This court may exercise its jurisdiction pursuant to Section 301 if the defendants are "doing business" in New York. See Tauza v. Susquehanna Coal Co., 220 N.Y. 259, 115 N.E. 915, 916-17 (1917) (Cardozo, J.). To exercise jurisdiction under a "doing business" theory, however, the defendants must be shown to have a "continuous and systematic" presence in the forum. See Helicopteros Nacionales de Colombia, S.A. v. Hall, 466 U.S. 408, 415-18, 80 L. Ed. 2d 404, 104 S. Ct. 1868 (1984) (a foreign corporation that negotiated a contract in Texas, bought products there at regular intervals, and sent personnel to be trained there, was not "doing business" in the state). Cobra maintains no offices, agents, telephone listings, or bank accounts in New York. It is not licensed to do business in the state and owns no property here. Similarly, Lane and Mongoven have been in New York only occasionally. Thus, as these defendants are not "doing business" in this state, jurisdiction cannot be obtained over them through Section 301 of the C.P.L.R.

 Section 302(a) of the C.P.L.R. provides in part:

 As to a cause of action arising from any of the acts enumerated in this section, a court may exercise personal jurisdiction over any non-domiciliary . . who in person or through an agent:

 1. transacts any business within the state . . .

 Under this statute there is a two-step test which must be met in order for a court to exercise personal jurisdiction: (1) defendant must transact business within the state; and (2) the cause of action must arise from that transaction. Davis v. Costa-Gavras, 595 F. Supp. 982, 985 (S.D.N.Y. 1984).

 Plaintiffs concede that the subject matter of this litigation is only the agency contract. Thus, it is only the locale and nature of defendants' negotiations regarding the agency contract that must be examined when considering whether to exercise jurisdiction over defendants under Section 302. See McKee Electric Co. v. Rauland-Borg Corp., 20 N.Y.2d 377, 283 N.Y.S.2d 34, 13-14, 229 N.E.2d 604 (1967); Longines -Wittnauer Watch Co. v. Barnes & Reinecke, Inc., 15 N.Y.2d 443, 261 N.Y.S.2d 8, 13-14, 209 N.E.2d 68 (1965); see also Lehigh Valley Industries, Inc. v. Birenbaum, 527 F.2d 87, 92-93 (2d Cir. 1975); Pneuma-Flo Systems, Inc. v. Universal Machinery Corp., 454 F. Supp. 858, 866 (S.D.N.Y. 1978).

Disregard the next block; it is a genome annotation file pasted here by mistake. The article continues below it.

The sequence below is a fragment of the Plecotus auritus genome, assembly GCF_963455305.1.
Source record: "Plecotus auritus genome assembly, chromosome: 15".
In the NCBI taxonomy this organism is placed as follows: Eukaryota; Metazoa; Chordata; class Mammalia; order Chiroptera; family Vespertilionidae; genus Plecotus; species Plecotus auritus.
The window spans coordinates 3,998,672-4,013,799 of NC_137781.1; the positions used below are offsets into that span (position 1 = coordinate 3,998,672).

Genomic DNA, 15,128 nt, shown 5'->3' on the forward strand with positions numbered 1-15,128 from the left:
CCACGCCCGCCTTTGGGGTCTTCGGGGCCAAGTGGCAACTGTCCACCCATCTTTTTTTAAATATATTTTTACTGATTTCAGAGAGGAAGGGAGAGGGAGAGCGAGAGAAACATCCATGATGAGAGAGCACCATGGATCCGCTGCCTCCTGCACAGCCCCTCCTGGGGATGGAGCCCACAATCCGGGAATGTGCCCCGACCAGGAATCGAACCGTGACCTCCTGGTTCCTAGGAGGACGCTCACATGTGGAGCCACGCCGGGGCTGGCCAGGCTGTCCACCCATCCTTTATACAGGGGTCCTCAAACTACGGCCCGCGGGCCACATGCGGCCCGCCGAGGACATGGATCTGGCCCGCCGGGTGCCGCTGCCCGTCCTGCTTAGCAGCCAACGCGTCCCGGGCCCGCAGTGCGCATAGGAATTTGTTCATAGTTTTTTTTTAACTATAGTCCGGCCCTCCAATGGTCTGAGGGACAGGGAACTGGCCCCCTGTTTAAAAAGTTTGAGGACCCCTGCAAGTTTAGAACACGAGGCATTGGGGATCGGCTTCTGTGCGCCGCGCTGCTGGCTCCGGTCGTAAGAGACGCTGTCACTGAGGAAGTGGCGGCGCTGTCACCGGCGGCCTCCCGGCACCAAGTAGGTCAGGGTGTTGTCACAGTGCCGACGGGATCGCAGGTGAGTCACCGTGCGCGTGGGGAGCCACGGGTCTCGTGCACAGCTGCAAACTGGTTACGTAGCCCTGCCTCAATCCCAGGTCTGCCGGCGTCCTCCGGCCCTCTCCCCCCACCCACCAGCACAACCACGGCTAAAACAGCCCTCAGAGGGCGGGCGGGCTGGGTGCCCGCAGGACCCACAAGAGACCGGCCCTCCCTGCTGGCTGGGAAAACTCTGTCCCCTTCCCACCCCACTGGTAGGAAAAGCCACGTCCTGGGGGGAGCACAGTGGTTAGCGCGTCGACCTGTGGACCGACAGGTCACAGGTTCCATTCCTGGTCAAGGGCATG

The parties to this motion were given the opportunity to conduct discovery prior to the resolution of the motion for the express purpose of resolving the dispute over whether, and to what extent, negotiations regarding the agency contract took place in New York. Defendants Lane and Mongoven have provided very detailed affidavits describing precisely what they did on each trip to New York. It is clear from these affidavits that, with regard to the agency contract with plaintiffs, absolutely nothing of substance was ever discussed while these defendants were in New York. Instead, all negotiations regarding the agency contract were conducted by telephone and through the mail. Certainly material terms to the agency contract such as the amount of Gaskin's commission, the type of coal Gaskin would be representing, and the duration of Gaskin's agency were never discussed while defendants were in New York. See Affidavit of Robert L. Lane PP3-5, 7-9, 11, and 14-15; Lane Reply Affidavit PP2, 4, and 6-7; Affidavit of John T. Mongoven, P3. In response to the meticulous affidavits submitted by defendants Lane and Mongoven regarding their activities in New York, plaintiff Gaskin simply alleges in his affidavit that "[a]ll of the material details" of the agency contract "were negotiated in depth, with Cobra in New York." Affidavit of Joseph A. Gaskin, P3. *fn1" In addition, Gaskin sets forth a number of his own activities in New York and then attempts to impute these activities onto defendants in his effort to persuade this court to assert personal jurisdiction over them. Gaskin alleges, inter alia, that: